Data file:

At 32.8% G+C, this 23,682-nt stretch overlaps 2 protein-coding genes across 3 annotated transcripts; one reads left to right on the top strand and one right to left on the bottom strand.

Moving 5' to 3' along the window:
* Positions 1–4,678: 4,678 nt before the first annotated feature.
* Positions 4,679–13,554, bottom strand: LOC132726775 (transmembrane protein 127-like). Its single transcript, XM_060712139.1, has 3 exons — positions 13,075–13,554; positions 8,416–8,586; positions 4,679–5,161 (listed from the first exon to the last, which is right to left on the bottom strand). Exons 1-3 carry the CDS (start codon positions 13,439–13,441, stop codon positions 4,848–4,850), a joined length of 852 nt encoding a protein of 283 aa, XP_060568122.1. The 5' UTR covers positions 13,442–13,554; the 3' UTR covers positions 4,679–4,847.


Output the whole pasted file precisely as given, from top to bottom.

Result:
At 32.8% G+C, this 23,682-nt stretch overlaps 2 protein-coding genes across 3 annotated transcripts; one reads left to right on the top strand and one right to left on the bottom strand.

Moving 5' to 3' along the window:
* Positions 1–4,678: 4,678 nt before the first annotated feature.
* Positions 4,679–13,554, bottom strand: LOC132726775 (transmembrane protein 127-like). Its single transcript, XM_060712139.1, has 3 exons — positions 13,075–13,554; positions 8,416–8,586; positions 4,679–5,161 (listed from the first exon to the last, which is right to left on the bottom strand). Exons 1-3 carry the CDS (start codon positions 13,439–13,441, stop codon positions 4,848–4,850), a joined length of 852 nt encoding a protein of 283 aa, XP_060568122.1. The 5' UTR covers positions 13,442–13,554; the 3' UTR covers positions 4,679–4,847.